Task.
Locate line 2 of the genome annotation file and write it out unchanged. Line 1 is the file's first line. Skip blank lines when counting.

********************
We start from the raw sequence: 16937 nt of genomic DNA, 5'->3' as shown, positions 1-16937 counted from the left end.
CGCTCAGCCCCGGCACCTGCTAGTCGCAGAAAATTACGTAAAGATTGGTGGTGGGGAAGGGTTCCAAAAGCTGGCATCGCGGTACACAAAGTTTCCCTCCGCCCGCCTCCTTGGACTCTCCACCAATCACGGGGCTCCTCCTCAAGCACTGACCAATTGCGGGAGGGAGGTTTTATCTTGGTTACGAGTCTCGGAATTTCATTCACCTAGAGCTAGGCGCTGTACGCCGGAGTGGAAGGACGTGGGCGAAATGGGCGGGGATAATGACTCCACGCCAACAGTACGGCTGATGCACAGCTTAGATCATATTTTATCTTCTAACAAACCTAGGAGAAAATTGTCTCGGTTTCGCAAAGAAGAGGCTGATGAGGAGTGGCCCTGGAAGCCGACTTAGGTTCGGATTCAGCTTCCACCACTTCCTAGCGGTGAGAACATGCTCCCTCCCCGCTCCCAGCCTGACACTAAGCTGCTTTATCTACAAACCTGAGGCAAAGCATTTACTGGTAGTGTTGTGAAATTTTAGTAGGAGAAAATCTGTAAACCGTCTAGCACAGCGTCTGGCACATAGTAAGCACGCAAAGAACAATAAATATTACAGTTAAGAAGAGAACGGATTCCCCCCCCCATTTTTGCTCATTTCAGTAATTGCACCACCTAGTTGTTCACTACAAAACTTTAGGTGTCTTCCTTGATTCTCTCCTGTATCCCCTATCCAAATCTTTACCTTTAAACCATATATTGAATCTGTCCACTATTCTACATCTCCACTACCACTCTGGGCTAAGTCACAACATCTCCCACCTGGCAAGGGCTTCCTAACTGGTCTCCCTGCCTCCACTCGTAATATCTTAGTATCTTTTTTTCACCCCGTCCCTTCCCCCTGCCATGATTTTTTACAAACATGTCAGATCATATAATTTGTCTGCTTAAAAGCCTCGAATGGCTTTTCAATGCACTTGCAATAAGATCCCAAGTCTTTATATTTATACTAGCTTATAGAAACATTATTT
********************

CGCTCAGCCCCGGCACCTGCTAGTCGCAGAAAATTACGTAAAGATTGGTGGTGGGGAAGGGTTCCAAAAGCTGGCATCGCGGTACACAAAGTTTCCCTCCGCCCGCCTCCTTGGACTCTCCACCAATCACGGGGCTCCTCCTCAAGCACTGACCAATTGCGGGAGGGAGGTTTTATCTTGGTTACGAGTCTCGGAATTTCATTCACCTAGAGCTAGGCGCTGTACGCCGGAGTGGAAGGACGTGGGCGAAATGGGCGGGGATAATGACTCCACGCCAACAGTACGGCTGATGCACAGCTTAGATCATATTTTATCTTCTAACAAACCTAGGAGAAAATTGTCTCGGTTTCGCAAAGAAGAGGCTGATGAGGAGTGGCCCTGGAAGCCGACTTAGGTTCGGATTCAGCTTCCACCACTTCCTAGCGGTGAGAACATGCTCCCTCCCCGCTCCCAGCCTGACACTAAGCTGCTTTATCTACAAACCTGAGGCAAAGCATTTACTGGTAGTGTTGTGAAATTTTAGTAGGAGAAAATCTGTAAACCGTCTAGCACAGCGTCTGGCACATAGTAAGCACGCAAAGAACAATAAATATTACAGTTAAGAAGAGAACGGATTCCCCCCCCCATTTTTGCTCATTTCAGTAATTGCACCACCTAGTTGTTCACTACAAAACTTTAGGTGTCTTCCTTGATTCTCTCCTGTATCCCCTATCCAAATCTTTACCTTTAAACCATATATTGAATCTGTCCACTATTCTACATCTCCACTACCACTCTGGGCTAAGTCACAACATCTCCCACCTGGCAAGGGCTTCCTAACTGGTCTCCCTGCCTCCACTCGTAATATCTTAGTATCTTTTTTTCACCCCGTCCCTTCCCCCTGCCATGATTTTTTACAAACATGTCAGATCATATAATTTGTCTGCTTAAAAGCCTCGAATGGCTTTTCAATGCACTTGCAATAAGATCCCAAGTCTTTATATTTATACTAGCTTATAGAAACATTATTT